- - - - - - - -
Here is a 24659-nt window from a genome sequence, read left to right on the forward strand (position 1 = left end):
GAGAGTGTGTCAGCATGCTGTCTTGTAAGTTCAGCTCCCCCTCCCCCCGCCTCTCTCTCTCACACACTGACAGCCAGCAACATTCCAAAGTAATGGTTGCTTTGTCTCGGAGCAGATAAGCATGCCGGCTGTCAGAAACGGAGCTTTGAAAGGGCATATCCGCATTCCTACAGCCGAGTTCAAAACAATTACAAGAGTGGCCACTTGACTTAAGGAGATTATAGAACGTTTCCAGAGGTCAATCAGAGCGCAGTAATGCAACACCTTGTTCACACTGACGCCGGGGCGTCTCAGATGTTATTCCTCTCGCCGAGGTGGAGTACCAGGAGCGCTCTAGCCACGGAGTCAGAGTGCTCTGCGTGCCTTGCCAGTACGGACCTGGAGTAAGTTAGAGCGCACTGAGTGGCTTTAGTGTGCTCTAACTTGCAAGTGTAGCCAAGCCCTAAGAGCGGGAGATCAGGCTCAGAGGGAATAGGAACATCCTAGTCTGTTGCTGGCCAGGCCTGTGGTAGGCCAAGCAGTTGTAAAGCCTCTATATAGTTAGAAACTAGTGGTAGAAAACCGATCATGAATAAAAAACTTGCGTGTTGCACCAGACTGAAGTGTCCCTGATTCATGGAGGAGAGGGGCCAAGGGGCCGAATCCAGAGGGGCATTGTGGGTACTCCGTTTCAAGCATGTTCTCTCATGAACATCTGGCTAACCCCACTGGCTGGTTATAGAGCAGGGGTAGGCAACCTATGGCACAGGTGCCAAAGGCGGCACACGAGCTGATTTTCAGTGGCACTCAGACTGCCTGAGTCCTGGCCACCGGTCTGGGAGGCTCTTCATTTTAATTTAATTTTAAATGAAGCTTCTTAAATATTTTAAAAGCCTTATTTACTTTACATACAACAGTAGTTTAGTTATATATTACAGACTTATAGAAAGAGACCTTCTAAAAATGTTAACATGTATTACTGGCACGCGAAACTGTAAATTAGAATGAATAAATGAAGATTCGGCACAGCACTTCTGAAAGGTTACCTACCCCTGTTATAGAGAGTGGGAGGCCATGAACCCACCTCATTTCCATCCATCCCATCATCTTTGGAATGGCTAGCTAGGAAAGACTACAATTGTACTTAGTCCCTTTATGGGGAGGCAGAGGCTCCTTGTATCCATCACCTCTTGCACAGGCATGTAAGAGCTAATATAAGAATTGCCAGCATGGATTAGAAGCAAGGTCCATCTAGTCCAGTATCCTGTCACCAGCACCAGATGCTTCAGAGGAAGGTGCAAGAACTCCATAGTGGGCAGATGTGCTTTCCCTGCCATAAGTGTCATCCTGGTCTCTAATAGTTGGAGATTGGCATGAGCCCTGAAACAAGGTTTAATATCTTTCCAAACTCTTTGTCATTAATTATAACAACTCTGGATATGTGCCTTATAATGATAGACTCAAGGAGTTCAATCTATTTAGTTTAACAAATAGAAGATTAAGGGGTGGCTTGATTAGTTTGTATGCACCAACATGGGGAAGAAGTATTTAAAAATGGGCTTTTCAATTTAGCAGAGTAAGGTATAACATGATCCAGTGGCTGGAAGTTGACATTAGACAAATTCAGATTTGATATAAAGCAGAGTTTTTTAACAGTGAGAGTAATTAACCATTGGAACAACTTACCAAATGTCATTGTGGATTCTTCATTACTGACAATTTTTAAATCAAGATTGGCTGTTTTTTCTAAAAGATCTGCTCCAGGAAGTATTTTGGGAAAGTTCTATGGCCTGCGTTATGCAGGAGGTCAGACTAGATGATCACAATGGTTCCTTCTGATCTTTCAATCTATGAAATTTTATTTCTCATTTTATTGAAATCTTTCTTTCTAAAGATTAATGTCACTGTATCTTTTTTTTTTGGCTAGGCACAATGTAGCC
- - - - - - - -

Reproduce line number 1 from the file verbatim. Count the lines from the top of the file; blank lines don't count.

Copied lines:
Here is a 24659-nt window from a genome sequence, read left to right on the forward strand (position 1 = left end):